ITV News reporter Rupert Evelyn reports on latest UK state of climate report
we spend more than the earth can provide and for 2021, today is the day we go into the red.
Earth Overshoot Day is “when humanity’s demand for ecological resources and services in a given year exceeds what the Earth can regenerate in that year”.
Highlighting the impact of our insatiable appetite for nature’s products, the Met Office released its annual report on the state of the climate in the United Kingdom and again, this is an austere reading.
Last year, 2020, was the 3rd warmest, 5th wettest and 8th sunniest on record for the UK. Worryingly, this makes last year the first year that annual values for precipitation, temperature, and sunshine were all in the top ten for the same year.
Senior Climate Scientist at the Met Office, Mike Kendon, said: “2020 has been another remarkable year for the UK climate, with records broken for daily precipitation and monthly sunshine hours.
“Average temperatures for the UK continue to climb, with almost a degree of warming when you compare the last 30 years with the previous 30 years. “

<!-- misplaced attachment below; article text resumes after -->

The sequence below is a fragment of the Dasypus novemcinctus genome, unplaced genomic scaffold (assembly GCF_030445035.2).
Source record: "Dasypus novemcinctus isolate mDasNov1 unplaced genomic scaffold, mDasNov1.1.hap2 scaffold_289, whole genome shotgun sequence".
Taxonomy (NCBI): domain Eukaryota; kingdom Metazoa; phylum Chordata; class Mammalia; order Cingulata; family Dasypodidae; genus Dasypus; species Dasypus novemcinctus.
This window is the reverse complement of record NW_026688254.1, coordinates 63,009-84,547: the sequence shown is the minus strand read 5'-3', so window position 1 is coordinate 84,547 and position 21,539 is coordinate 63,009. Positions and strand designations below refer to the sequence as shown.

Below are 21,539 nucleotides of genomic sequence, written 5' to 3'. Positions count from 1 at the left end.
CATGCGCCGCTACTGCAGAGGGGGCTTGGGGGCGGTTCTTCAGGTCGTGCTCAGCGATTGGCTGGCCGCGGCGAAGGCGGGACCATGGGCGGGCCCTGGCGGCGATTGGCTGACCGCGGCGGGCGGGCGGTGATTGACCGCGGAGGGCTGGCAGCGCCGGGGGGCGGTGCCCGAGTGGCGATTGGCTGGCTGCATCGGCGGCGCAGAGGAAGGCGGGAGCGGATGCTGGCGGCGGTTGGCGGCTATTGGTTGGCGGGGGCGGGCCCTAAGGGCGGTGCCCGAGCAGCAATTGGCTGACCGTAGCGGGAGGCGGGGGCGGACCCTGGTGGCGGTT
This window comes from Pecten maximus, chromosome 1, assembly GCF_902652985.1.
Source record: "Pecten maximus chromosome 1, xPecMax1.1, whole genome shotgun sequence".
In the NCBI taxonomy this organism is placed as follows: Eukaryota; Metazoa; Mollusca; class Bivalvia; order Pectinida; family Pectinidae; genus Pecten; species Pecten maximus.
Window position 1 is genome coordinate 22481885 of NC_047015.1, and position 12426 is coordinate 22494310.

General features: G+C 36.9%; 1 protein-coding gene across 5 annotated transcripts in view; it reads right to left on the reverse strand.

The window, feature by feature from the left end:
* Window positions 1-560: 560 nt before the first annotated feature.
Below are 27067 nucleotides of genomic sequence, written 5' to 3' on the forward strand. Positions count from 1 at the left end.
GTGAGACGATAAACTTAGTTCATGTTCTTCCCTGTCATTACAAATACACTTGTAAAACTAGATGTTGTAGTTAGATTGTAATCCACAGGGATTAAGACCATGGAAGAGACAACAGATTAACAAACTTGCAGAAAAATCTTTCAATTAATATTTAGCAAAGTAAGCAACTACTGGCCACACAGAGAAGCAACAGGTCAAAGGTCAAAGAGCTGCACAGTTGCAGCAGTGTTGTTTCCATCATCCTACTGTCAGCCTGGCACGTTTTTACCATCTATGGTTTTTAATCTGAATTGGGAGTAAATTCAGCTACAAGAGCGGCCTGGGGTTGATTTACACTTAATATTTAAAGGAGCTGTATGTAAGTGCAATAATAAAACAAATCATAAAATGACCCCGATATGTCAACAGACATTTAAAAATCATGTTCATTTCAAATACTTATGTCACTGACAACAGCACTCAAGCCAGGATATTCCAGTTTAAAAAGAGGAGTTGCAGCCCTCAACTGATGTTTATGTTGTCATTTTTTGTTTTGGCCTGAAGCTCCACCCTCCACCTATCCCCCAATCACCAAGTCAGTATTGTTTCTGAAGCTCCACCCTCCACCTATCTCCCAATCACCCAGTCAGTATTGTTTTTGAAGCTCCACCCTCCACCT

Devastating floods in london and continental Europe have recently increased in frequency and with tragic consequences.
We expect the government to protect us, but despite the hundreds of millions invested, Environment Agency president Emma Howard Boyd told ITV News: “It is essential that the general public know that we cannot protect everyone and everywhere from future flooding. , that’s why part of our flood strategy is to make sure people know the steps they need to take to prepare, act and survive.
“And as the recent floods have shown us in Europe, the last word ‘survive’ is essential for people to understand. ”
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In England, the government is spending £ 860million on flood control programs this year.
Inevitably, many people will be left behind, but Flood Minister Rebecca Pow says they are trying to keep up with demand. “There are areas where they are frequently flooded, but they don’t quite reach the funding window,” she said. “So we’re looking at this very closely and how we could better help some of these areas. “
Plugging holes with flood defenses to protect homes and businesses is a science mole-kick game.
As soon as you fill in a gap, another that was not considered appears. The increasing frequency of extreme weather events is alarming and today’s data further reminds us of the fragility of the situation we are facing.